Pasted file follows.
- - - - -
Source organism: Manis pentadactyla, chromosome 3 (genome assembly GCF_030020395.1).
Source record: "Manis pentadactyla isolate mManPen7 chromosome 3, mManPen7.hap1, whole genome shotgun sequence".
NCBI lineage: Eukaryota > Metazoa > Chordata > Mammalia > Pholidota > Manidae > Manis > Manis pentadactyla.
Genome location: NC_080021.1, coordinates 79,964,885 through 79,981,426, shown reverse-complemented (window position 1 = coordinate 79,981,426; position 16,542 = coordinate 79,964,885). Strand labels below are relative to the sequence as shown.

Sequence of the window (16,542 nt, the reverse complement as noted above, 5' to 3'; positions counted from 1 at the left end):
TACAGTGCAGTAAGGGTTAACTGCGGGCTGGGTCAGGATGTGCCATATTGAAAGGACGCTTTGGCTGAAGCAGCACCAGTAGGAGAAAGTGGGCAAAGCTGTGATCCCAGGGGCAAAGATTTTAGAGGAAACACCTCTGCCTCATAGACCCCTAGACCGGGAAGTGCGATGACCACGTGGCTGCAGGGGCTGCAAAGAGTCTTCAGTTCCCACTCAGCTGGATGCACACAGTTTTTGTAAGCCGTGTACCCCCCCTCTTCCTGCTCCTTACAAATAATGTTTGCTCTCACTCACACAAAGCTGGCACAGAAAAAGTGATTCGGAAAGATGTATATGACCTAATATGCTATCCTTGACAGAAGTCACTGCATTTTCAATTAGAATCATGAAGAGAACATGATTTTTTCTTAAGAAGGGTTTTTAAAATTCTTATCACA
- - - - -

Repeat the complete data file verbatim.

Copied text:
Source organism: Manis pentadactyla, chromosome 3 (genome assembly GCF_030020395.1).
Source record: "Manis pentadactyla isolate mManPen7 chromosome 3, mManPen7.hap1, whole genome shotgun sequence".
NCBI lineage: Eukaryota > Metazoa > Chordata > Mammalia > Pholidota > Manidae > Manis > Manis pentadactyla.
Genome location: NC_080021.1, coordinates 79,964,885 through 79,981,426, shown reverse-complemented (window position 1 = coordinate 79,981,426; position 16,542 = coordinate 79,964,885). Strand labels below are relative to the sequence as shown.

Sequence of the window (16,542 nt, the reverse complement as noted above, 5' to 3'; positions counted from 1 at the left end):
TACAGTGCAGTAAGGGTTAACTGCGGGCTGGGTCAGGATGTGCCATATTGAAAGGACGCTTTGGCTGAAGCAGCACCAGTAGGAGAAAGTGGGCAAAGCTGTGATCCCAGGGGCAAAGATTTTAGAGGAAACACCTCTGCCTCATAGACCCCTAGACCGGGAAGTGCGATGACCACGTGGCTGCAGGGGCTGCAAAGAGTCTTCAGTTCCCACTCAGCTGGATGCACACAGTTTTTGTAAGCCGTGTACCCCCCCTCTTCCTGCTCCTTACAAATAATGTTTGCTCTCACTCACACAAAGCTGGCACAGAAAAAGTGATTCGGAAAGATGTATATGACCTAATATGCTATCCTTGACAGAAGTCACTGCATTTTCAATTAGAATCATGAAGAGAACATGATTTTTTCTTAAGAAGGGTTTTTAAAATTCTTATCACA